At the site of beloved discotheque Pyramid Club, Baker Falls promises a reincarnation of the city's transgressive roots—but its new neighbors suggest otherwise
“Keep this quiet, Paul, but we’re bringing East Village rock back to Manhattan,” Nick Bodor told Curbed, as he offered a tour of what was formerly the preeminent Pyramid Club on Avenue A. Now, with Bodor as co-owner, the club will be renamed Baker Falls (which sounds more like an early aughts teen drama than a reincarnation of a New York’s transgressive rock history).
Once home to the counterculture that bolstered the city’s appeal, the East Village today hasn’t exactly maintained its reputation; its gentrification that began at the turn of the century has seen the neighborhood at least partially succumb to wealthy transplants, NYU students without incomes of their own, and Anna Delvey—all eager to pay upwards of $2,000 for shitty studio apartments so that they can write lifeless poetry for their Substacks on the same stoops Allen Ginsberg and Patti Smith once sat on, and to buy coke at the same park Dee Dee Ramone used to—only at higher prices and lower quality.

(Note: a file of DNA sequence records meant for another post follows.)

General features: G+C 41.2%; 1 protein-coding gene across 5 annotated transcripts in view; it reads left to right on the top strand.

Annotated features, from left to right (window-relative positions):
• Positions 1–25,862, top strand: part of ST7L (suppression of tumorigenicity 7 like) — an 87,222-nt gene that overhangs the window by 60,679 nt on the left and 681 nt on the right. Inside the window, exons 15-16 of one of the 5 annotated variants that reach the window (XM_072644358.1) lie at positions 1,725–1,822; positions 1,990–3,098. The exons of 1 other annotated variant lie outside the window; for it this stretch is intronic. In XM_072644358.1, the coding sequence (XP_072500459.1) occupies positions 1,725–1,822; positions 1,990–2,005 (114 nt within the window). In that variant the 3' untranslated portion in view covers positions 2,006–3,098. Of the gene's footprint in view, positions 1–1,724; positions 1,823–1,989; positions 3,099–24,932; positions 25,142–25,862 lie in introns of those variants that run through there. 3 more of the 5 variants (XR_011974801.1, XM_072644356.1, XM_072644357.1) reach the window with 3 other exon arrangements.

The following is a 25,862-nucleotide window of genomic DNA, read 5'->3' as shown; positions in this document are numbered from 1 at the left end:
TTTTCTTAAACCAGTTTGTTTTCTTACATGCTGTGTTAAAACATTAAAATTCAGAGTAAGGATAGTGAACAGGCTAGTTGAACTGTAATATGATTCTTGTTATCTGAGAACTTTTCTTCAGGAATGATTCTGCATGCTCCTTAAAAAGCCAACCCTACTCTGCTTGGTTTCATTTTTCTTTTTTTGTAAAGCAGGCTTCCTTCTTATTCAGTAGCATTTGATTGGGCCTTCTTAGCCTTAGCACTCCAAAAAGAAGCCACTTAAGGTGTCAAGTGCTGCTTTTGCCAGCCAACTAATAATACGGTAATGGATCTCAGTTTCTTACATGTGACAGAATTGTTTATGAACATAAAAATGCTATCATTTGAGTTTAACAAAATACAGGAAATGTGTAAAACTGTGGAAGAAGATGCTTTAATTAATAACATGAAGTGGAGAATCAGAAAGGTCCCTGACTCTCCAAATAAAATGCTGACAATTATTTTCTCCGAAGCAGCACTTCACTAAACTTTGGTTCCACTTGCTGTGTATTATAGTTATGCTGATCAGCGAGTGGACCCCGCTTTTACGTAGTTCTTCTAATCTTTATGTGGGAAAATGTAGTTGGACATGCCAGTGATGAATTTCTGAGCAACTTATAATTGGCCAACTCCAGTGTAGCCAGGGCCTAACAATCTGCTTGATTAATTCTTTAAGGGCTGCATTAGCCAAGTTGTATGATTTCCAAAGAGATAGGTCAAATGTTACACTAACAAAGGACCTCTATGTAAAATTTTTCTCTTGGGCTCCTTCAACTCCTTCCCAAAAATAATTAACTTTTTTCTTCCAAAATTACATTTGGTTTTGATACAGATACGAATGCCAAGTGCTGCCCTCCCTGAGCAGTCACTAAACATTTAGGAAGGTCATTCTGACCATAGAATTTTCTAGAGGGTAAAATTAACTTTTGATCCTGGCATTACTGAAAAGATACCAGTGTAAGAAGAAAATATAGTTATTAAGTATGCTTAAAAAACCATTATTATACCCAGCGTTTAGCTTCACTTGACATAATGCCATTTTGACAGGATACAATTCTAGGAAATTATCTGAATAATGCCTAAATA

Nowadays, it’s near impossible to be a musician who can afford to actually live in the city, save for the nepotism babies and art-major elites. The music culture in New York has largely moved across the river, pushing further and further east each year as Brooklyn becomes increasingly gentrified. I was unable to track down the monthly costs that the club will be taking on, and the average cover charge is a matter of future speculation (as it won’t officially launch until March), but if they match the exponential increase on the cost of a coffee from its surrounding cafes, I imagine both will be steep. Perhaps, the club will manage to uphold the spirit of the music that put its street on the map. More likely though, I expect to see lineups of predominantly privileged musicians who favor matching the aesthetic ‘vibe’ of their predecessors over the ethos they actually championed, with the occasional drop-in from a has-been reliving the days when they were once cool and bucking against the establishment, droning in monotone as they strum vintage guitars to an audience too preoccupied with the name on the marquee to pass proper judgment on the pastiche they paid to see.